Now, however, something is shifting. Respect, the UK’s lead organisation on perpetrator programmes, has firmly positioned itself as part of the movement tackling violence against women and girls. Some of its programmes are delivered in partnership with groups such as Women’s Aid, or the domestic violence charity SafeLives. And a six-year evaluation of 11 Respect-accredited UK perpetrator programmes by Durham and London Metropolitan universities found significant improvement over a range of behaviours. Interviewing partners, ex-partners, children and perpetrators, researchers found that reports of women being physically injured dropped from 61% before the programme to 2% afterwards. Cases of children seeing or hearing violence dropped from 80% to 8%. The results have been compelling enough for the Home Office to get behind them: in March, its Tackling Domestic Abuse Plan pledged £75m for perpetrator programmes – far more than it ever had before.
Saskia Lightburn-Ritchie, the CEO of My CWA, understands why it has taken so long to get here. When she introduced Lifeline more than a decade ago, she wasn’t convinced it was the right way to spend resources. At the time, My CWA provided support, including refuges, to survivors of domestic abuse, but many survivors said that even when they had successfully separated from their abuser, the abuse continued, especially if co-parenting was involved. “They were saying that no one at all was talking to the men about their behaviour, and it might help if someone would,” says Lightburn-Ritchie. “It seemed a reasonable and sensible request – but it opened a can of worms.”
When My CWA launched the Lifeline pilot, there was vehement opposition from the north-west women’s sector. Women’s Aid tried to cancel its membership. “On a personal level, I’d been a victim of domestic abuse myself. I’d lived in a refuge,” says Lightburn-Ritchie. “Then I’d spent 20 years working in women-only services. I wasn’t sure that I could treat the men on the programme with respect. I thought I’d struggle with my own feelings about what they’d done. And I wasn’t even confident that change was possible.”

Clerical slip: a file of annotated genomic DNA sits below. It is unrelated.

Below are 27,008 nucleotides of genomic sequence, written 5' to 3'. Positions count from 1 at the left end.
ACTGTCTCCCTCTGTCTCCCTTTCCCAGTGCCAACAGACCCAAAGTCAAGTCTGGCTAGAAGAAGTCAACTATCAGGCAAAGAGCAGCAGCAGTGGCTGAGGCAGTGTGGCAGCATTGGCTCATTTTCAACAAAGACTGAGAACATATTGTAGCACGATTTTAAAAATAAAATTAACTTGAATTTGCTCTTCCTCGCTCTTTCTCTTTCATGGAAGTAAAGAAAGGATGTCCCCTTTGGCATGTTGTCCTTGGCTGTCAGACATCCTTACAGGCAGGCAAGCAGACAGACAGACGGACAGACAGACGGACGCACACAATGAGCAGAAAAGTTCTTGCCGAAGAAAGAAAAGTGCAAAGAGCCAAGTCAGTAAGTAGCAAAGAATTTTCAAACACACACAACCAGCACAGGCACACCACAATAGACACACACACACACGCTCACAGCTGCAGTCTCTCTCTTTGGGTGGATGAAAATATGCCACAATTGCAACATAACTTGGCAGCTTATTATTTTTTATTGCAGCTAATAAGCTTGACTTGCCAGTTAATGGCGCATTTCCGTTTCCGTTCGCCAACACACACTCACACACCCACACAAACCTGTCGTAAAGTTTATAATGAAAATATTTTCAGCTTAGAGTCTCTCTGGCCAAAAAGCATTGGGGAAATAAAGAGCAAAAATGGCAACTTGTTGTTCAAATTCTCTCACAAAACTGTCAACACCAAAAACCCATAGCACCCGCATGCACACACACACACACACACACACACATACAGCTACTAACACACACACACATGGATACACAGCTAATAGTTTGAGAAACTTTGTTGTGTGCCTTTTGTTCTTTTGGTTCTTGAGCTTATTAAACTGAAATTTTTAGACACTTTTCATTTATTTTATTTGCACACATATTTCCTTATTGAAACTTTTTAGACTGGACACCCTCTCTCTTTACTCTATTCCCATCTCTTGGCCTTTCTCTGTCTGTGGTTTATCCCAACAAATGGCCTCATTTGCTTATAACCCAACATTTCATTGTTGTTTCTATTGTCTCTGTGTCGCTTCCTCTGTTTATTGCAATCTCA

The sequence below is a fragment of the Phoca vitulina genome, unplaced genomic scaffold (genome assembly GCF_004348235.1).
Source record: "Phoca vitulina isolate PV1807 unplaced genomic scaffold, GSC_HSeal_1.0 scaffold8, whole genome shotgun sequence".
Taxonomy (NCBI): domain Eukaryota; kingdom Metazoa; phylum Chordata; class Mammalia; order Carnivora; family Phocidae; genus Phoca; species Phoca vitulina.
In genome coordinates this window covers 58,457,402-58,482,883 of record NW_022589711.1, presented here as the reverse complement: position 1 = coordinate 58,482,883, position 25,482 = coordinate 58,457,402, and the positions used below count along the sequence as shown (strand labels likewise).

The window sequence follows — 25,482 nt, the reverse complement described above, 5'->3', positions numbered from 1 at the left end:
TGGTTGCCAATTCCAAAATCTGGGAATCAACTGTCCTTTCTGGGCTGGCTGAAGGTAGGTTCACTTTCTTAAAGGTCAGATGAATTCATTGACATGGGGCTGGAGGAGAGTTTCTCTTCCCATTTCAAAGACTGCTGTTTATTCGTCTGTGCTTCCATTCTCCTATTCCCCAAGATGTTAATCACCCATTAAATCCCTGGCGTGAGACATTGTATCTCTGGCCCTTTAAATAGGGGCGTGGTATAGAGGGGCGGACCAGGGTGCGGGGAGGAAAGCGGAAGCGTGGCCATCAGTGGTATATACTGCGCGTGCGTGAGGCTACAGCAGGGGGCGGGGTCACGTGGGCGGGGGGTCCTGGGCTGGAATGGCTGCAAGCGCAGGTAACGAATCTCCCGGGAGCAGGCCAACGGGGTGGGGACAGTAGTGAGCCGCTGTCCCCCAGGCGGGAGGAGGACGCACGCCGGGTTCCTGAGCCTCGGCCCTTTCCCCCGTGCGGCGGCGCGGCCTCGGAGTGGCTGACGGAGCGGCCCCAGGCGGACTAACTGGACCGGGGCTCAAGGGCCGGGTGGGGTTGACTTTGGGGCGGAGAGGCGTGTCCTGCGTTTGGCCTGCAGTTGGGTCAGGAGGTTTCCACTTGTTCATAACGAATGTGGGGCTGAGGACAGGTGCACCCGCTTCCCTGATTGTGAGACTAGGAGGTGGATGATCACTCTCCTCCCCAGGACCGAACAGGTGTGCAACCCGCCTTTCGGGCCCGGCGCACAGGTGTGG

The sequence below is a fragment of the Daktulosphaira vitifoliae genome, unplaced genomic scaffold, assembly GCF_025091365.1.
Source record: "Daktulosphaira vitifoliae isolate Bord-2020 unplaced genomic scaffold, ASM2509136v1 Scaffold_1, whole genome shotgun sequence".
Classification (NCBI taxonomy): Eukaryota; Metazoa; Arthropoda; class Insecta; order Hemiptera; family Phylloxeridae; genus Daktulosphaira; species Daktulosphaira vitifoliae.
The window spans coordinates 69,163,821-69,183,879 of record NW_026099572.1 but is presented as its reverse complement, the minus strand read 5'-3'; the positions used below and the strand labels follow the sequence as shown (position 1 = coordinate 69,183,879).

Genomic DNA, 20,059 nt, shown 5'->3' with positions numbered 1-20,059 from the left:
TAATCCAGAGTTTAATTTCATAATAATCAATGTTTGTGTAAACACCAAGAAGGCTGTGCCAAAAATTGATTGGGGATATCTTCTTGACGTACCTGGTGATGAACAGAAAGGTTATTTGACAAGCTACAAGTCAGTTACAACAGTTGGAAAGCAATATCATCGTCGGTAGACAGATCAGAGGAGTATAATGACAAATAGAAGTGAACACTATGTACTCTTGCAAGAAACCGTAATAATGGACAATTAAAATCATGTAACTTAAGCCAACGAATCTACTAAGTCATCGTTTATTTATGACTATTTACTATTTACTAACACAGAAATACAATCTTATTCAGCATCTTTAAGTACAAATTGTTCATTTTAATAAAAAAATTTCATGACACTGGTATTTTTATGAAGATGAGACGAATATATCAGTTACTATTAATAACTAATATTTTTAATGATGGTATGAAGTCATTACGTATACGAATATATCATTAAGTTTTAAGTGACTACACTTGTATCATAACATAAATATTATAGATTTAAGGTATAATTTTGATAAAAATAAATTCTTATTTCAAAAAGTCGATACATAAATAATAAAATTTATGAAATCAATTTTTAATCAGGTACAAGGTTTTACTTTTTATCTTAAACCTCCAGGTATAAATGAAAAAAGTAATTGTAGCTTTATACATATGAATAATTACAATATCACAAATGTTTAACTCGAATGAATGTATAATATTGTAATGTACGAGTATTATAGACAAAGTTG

Yet she also believed it made sense to try. “We focus all our efforts on victims and children, which is right,” she says. “But, by not engaging with perpetrators and trying to hold them to account in a way that they can make a change, all we are doing is condemning any new person in a relationship with them to the same behaviours, the same abuse. It’s just recreated in another family. It’s like tackling a huge problem by only looking at symptoms not the cause, and it makes you tired. Well, it makes me tired. I want that cycle to break.”
Lightburn-Ritchie has very clear memories of delivering the first programme. “I was very surprised at my own reaction,” she says. “I was able to see them as whole individuals whose behaviours were wrong but who had other positive features. There was one man who was really getting it, having lightbulb moments, so engaged. Then his child became very unwell, he wasn’t coping and he assaulted his partner. I was devastated. But, for the first time ever, he didn’t breach bail, he didn’t pressure her to withdraw the charges; he pleaded guilty straight away.” That was a breakthrough.
Lifeline is accredited by Respect – and the accreditation system couldn’t be more critical. Respect was formed 21 years ago when a handful of perpetrator programmes joined together, partly to raise the profile of their work, but also to articulate good practice at a time when they worried about perpetrators setting up self-help groups, or short interventions such as weekend courses, and simplistic “anger management” programmes. (Most perpetrators are already “managing their anger” very precisely. They manage not to explode at their boss or the big man at the gym, but still terrorise and control their partners.)
Ciara Bergman, Respect’s head of perpetrator services, cautions that programmes that don’t adhere to certain principles could make things worse. “When you’re delivering perpetrator work, the primary client is not the person in front of you,” she says. “It has to be focused on the adult and child survivors of that abuse. We don’t think any work should take place with perpetrators in the absence of parallel but separate support for survivors.”